Now in its 10th year, Quiet Lightning is a San Francisco-based literary nonprofit with the mission to foster community based on literary expression and to provide a safe and supportive arena for said expression. Its flagship is the literary mixtape, a submission-based series with a completely blind selection process and different curators for every show, for which there are no introductions or banter. The shows are published as books, handed out free to the first 100 people at each show. All participating artists are paid and the shows are free to attend.  We’ve now produced 126 shows, featuring 1,200+ readings by 900+ different authors in 80+ venues and 100+ books. Quiet Lightning also maintains Litseen.com, a daily calendar of literary events. For more on QL: http://quietlightning.org/about/.

About California State Parks

The mission of CA State Parks is to provide for the health, inspiration and education of the people of California by helping to preserve the state’s extraordinary biological diversity, protecting its most valued natural and cultural resources, and creating opportunities for high-quality outdoor recreation. For more on California State Parks: https://www.parks.ca.gov/.

About Kearny Street Workshop

Founded in 1972, during the height of the Asian American cultural movement, Kearny Street Workshop (KSW) is the oldest Asian Pacific American multidisciplinary arts organization in the country. We offer classes and workshops, salons, and student presentations, as well as professionally curated and produced exhibitions, performances, readings, and screenings. KSW makes artists out of community members and community members out of artists. For the past 45 years, KSW has nurtured the creative spirit, offered an important platform for new voices to be heard, and connected artists with community. For more on Kearny Street Workshop: https://kearnystreet.org/.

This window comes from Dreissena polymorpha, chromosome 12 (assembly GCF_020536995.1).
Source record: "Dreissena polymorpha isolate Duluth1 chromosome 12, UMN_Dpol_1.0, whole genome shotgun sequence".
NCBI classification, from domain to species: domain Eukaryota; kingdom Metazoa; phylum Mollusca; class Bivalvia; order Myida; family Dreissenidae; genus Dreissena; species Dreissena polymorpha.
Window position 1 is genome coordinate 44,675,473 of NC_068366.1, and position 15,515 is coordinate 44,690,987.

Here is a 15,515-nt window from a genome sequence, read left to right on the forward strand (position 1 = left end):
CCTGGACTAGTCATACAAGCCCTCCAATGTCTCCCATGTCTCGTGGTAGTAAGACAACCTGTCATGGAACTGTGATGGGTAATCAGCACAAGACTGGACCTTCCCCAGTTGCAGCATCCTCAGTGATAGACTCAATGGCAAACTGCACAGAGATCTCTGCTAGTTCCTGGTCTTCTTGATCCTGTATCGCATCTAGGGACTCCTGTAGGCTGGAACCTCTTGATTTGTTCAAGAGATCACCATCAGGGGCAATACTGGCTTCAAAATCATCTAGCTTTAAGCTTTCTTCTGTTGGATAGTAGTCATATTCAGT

About ArtSpan

ArtSpan believes in the power of art to enrich lives. For 20-plus years we’ve championed an inclusive art experience and provided diverse audiences with an authentic connection to local art and artists. We support emerging and established artists who contribute to San Francisco’s inimitable creative energy, while bolstering the next generation of artists and encouraging the public to engage in preserving and furthering our vibrant art community. For more on ArtSpan: http://artspan.org/

With crucial support from SOMArts Cultural Center

SOMArts leverages the power of art as a tool for social change through multi-disciplinary events and exhibitions. Equipping artists with the space, mentorship and support they need to shift perspectives and innovate solutions, SOMArts fosters access to arts and culture for collective liberation and self-determination. For more on SOMArts: http://somarts.org/.

:: Ferry information / to get to the event :: 

> There are two ferries departing for Angel Island: from San Francisco at Pier 41, starting at 9:45am ($19.5 round trip, takes about 25 min); from Tiburon, starting at 10am ($15 round trip, takes about 15 min). 

> It’s suggested you arrive at least 20 minutes early.
Tiburon accepts cash and checks only, though you can purchase the SF tickets in advance.

> Once you arrive on Angel Island, you will see signs and Quiet Lightning greeters, but to get to the event site you simply take a right when you disembark from the ferry, and walk around the cove until you get to the picnic tables. It’s about a quarter of a mile walk on a flat surface.

> Accessibility is important to us! If you have any special needs, please email evan@quietlightning.org and we will do our absolute best to accommodate you.

:: Other possibly helpful information ::

> You are welcome to bring snacks, though there is a cafe on the island and we will have draft beer available for purchase, courtesy of Lagunitas. There are water fountains with potable water at the event site.

> Seating consists of wooden picnic tables, so if you have a cushion, a folding chair, or a blanket you’d like to bring, there’s plenty of space for it. If you need a seat, please email evan@quietlightning.org no later than 48 hours before the event and we will do our absolute best to accommodate you.